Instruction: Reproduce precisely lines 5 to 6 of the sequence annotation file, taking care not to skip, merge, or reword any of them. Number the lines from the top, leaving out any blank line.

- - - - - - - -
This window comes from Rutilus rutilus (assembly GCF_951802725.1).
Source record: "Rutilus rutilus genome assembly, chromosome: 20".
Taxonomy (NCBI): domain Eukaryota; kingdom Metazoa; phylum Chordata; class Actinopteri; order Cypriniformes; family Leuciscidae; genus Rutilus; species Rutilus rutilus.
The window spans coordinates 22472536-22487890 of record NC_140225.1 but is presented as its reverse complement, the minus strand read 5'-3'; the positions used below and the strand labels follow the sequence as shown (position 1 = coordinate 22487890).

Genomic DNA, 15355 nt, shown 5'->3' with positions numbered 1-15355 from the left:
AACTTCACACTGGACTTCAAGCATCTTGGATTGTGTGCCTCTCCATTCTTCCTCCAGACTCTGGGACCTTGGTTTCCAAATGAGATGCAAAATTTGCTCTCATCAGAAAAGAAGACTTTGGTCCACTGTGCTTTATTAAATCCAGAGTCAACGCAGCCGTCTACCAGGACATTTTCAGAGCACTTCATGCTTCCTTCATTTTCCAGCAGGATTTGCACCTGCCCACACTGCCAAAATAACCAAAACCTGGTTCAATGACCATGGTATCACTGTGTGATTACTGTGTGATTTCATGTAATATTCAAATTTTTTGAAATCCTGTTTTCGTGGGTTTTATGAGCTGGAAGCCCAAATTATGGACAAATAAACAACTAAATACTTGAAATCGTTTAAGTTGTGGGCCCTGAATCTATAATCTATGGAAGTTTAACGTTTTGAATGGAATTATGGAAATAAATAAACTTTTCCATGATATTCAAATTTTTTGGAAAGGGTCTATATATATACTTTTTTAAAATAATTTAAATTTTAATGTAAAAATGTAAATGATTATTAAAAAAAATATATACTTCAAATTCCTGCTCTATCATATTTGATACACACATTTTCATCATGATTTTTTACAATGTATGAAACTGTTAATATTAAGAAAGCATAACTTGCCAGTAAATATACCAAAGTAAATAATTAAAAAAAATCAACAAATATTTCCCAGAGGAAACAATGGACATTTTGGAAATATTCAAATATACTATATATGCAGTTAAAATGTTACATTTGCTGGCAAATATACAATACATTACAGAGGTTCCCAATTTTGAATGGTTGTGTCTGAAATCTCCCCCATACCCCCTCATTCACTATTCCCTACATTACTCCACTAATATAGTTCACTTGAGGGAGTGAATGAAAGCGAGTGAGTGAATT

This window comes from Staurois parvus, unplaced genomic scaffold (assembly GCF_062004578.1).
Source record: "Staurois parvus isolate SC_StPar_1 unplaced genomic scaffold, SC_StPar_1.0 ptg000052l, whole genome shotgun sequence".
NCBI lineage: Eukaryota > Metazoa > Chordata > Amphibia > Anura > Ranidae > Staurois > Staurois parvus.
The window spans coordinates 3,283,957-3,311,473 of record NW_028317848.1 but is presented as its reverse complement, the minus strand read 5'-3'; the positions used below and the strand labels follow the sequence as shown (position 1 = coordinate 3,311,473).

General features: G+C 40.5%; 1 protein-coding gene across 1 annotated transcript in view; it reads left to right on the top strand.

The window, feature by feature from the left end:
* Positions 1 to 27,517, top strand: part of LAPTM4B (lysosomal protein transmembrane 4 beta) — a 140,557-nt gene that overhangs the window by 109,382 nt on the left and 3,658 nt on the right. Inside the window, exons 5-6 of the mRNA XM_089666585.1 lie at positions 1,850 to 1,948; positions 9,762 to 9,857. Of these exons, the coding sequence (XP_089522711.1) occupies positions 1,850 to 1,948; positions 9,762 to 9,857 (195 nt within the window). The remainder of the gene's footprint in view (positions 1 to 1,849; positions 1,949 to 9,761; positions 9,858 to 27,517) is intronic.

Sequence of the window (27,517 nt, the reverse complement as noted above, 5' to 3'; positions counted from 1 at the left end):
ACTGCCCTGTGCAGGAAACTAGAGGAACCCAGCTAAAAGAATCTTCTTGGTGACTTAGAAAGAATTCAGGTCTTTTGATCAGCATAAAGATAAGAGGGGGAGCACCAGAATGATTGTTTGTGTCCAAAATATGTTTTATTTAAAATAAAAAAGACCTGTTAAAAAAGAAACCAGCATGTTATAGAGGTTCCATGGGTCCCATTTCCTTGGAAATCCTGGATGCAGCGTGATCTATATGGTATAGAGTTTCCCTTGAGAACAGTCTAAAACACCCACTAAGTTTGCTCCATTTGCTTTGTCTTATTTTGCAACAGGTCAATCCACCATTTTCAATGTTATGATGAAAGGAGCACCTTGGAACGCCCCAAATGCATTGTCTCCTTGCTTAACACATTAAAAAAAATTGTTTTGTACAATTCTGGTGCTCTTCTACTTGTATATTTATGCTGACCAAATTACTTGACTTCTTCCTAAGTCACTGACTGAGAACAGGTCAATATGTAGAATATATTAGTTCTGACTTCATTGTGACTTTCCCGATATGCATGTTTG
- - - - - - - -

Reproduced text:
Genomic DNA, 15355 nt, shown 5'->3' with positions numbered 1-15355 from the left:
AACTTCACACTGGACTTCAAGCATCTTGGATTGTGTGCCTCTCCATTCTTCCTCCAGACTCTGGGACCTTGGTTTCCAAATGAGATGCAAAATTTGCTCTCATCAGAAAAGAAGACTTTGGTCCACTGTGCTTTATTAAATCCAGAGTCAACGCAGCCGTCTACCAGGACATTTTCAGAGCACTTCATGCTTCCTTCATTTTCCAGCAGGATTTGCACCTGCCCACACTGCCAAAATAACCAAAACCTGGTTCAATGACCATGGTATCACTGTGTGATTACTGTGTGATTTCATGTAATATTCAAATTTTTTGAAATCCTGTTTTCGTGGGTTTTATGAGCTGGAAGCCCAAATTATGGACAAATAAACAACTAAATACTTGAAATCGTTTAAGTTGTGGGCCCTGAATCTATAATCTATGGAAGTTTAACGTTTTGAATGGAATTATGGAAATAAATAAACTTTTCCATGATATTCAAATTTTTTGGAAAGGGTCTATATATATACTTTTTTAAAATAATTTAAATTTTAATGTAAAAATGTAAATGATTATTAAAAAAAATATATACTTCAAATTCCTGCTCTATCATATTTGATACACACATTTTCATCATGATTTTTTACAATGTATGAAACTGTTAATATTAAGAAAGCATAACTTGCCAGTAAATATACCAAAGTAAATAATTAAAAAAAATCAACAAATATTTCCCAGAGGAAACAATGGACATTTTGGAAATATTCAAATATACTATATATGCAGTTAAAATGTTACATTTGCTGGCAAATATACAATACATTACAGAGGTTCCCAATTTTGAATGGTTGTGTCTGAAATCTCCCCCATACCCCCTCATTCACTATTCCCTACATTACTCCACTAATATAGTTCACTTGAGGGAGTGAATGAAAGCGAGTGAGTGAATT